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To answer narratively:Ok so help me understand. I get that the starboard boat had the right of way but what is the distance required for wild oats to make the move? I get that they fouled as the 2 boats almost hit but what I don't understand is what rule did they violate. I thought the only rule for giving distance of a boat length was when rounding a mark.
No problem at all.Thank you that helps a lot. Im always learning and the whole racing rules is somewhat new to me.
Re the cross, MAYBE. I don't think she could have crossed. They didn't think so either. Its a wicked hard call on starboard in a 100 foot boat. Once they disappear under your bow you kinda have to act.Look at that again. I think WOXI had the crossing if they had just kept going. 45:01
At 45:47. Is Comanche that much bigger than WOXI? Or is that an illusion?
Remember that starboard is the RIGHT OF WAY boat, it can go pretty much anywhere it wants. The rules allow for 'hunting', only with the stipulation of RRS 16.I don't think it's the case, but for discussion's sake - is it possible that Comanche was turning down just as WOXI's started their tack, possibly to avoid a collision? If turning down prevented WOXI from having room to keep clear through the tack, who's at fault?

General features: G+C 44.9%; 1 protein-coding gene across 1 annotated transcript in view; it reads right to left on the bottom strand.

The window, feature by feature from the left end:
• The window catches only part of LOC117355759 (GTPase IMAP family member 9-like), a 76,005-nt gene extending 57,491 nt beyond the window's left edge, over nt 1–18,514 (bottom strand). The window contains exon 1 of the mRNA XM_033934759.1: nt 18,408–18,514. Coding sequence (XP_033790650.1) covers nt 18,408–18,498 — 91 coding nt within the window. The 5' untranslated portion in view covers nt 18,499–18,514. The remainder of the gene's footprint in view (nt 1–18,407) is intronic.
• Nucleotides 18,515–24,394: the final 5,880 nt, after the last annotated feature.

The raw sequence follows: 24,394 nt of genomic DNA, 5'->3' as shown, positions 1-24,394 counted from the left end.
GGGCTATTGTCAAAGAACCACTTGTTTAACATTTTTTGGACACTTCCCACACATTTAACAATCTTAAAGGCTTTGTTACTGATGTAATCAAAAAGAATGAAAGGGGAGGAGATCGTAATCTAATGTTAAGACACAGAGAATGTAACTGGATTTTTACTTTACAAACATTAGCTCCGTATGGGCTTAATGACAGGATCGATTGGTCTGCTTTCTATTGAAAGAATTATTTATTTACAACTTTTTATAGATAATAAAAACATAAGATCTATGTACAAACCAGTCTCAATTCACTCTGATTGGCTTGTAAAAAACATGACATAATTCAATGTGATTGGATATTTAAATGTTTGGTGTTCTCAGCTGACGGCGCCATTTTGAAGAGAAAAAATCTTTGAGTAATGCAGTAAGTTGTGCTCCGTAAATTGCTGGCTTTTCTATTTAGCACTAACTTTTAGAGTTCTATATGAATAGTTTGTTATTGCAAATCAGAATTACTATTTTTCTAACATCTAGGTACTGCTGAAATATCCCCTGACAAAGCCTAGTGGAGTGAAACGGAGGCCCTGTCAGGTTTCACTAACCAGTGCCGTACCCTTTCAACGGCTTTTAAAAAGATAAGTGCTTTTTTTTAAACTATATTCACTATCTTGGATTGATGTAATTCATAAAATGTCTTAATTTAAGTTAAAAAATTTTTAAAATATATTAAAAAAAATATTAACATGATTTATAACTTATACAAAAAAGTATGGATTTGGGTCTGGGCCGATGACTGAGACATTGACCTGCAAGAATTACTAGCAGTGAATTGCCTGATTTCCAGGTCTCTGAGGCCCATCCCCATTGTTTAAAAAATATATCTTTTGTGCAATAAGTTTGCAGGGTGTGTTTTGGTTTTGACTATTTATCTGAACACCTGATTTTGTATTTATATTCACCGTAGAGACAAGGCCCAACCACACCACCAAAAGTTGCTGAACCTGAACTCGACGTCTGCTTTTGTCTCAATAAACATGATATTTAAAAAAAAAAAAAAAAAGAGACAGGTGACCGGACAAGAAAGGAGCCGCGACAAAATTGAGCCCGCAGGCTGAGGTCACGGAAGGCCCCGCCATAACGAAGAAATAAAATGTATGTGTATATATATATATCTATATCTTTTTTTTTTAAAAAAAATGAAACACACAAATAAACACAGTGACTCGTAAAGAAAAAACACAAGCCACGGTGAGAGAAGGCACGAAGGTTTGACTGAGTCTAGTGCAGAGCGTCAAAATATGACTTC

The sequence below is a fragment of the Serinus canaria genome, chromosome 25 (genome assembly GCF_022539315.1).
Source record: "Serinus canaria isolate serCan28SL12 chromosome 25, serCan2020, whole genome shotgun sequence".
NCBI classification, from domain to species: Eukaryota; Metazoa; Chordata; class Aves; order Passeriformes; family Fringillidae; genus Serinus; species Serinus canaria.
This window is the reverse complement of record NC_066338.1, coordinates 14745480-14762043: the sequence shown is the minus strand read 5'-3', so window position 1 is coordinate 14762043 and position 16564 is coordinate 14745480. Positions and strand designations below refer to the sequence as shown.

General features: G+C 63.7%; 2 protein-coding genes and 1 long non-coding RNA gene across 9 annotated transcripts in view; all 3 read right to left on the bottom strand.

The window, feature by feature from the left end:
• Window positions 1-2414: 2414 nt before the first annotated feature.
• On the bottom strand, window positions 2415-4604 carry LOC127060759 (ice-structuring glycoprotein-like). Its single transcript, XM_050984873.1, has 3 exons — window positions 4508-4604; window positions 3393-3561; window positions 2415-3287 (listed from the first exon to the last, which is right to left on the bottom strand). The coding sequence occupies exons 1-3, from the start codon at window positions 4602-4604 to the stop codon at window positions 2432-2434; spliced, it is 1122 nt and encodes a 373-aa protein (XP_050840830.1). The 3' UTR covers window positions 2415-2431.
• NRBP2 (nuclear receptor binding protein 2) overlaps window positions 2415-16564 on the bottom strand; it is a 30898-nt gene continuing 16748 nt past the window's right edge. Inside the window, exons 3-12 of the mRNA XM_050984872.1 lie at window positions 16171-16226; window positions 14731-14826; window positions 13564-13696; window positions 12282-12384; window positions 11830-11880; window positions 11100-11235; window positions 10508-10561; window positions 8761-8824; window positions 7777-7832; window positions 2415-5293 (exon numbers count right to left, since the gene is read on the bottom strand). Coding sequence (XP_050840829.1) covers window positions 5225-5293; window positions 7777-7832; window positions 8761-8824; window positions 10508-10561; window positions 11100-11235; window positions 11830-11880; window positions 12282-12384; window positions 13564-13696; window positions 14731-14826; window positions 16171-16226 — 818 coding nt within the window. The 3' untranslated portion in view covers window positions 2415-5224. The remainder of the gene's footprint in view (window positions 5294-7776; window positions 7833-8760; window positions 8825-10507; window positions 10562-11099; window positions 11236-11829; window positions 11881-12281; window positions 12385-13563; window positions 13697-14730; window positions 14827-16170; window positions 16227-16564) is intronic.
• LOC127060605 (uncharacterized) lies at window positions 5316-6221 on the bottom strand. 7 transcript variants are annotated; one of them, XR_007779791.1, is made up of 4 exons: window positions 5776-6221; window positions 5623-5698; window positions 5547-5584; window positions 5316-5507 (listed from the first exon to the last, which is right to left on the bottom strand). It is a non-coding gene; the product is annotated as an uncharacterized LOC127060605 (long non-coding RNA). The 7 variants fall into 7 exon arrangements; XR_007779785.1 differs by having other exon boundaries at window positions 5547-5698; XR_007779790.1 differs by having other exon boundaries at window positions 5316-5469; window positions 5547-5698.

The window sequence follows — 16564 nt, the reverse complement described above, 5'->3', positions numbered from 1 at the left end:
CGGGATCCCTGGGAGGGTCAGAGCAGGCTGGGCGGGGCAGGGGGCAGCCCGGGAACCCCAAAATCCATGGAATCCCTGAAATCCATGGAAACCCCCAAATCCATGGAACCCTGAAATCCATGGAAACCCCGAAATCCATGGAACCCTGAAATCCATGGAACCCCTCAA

Yea. Jimmy did not want to sit in WOXI's gas, so he wanted to know if he could tack them and clear the head.Also, I was impressed by Spithill's cool character to quickly refocus on running the boat and calling for layline info rather than remaining engaged in the shouting match.
The rule limits the ROW boats ability to 'mess' with the other boat. The leeward boat can only turn up on a windward boat so much before it luffs and loses way. If the rule were reversed, you could down DOWN (and down and down) on a boat that was going to pass you, a very messy affair.I agree with the interpretation and with Jackdaw's suggestion that doing the turns was the smartest thing to do!
Reading the rules above reminded me of a question I have always had; why does the windward boat have to remain clear? I get the element of them generally messing with the leeward boat's air, but it always seemed to me that in close quarters the leeward boat has a far easier time bearing away from the potential collision.
I generally find most rules have a foundation in good logic and that always make them easier to remember for me but this one has always caused me to pause.
Makes sense upwind, but on a run the leeward boat can luff anyone trying to pass to windward. Also pretty messy with spinnakers flogging.If the rule were reversed, you could down DOWN (and down and down) on a boat that was going to pass you, a very messy affair.
Downwind is different because boats can sail as deep as they want. Also remember that windward-leeward rules only apply on same tack. Once you gybe it becomes a Port-Starboard. In racing boats get forced to gybe all of the time. We often gybe 8 times on a downwind run; 4 because we wanted to, 4 because we HAD to. ;^)Makes sense upwind, but on a run the leeward boat can luff anyone trying to pass to windward. Also pretty messy with spinnakers flogging.
I had assumed the rule was written so that when running the windward boat couldn't force leeward into a dangerous potential jibe. Probably an incorrect assumption on my part though.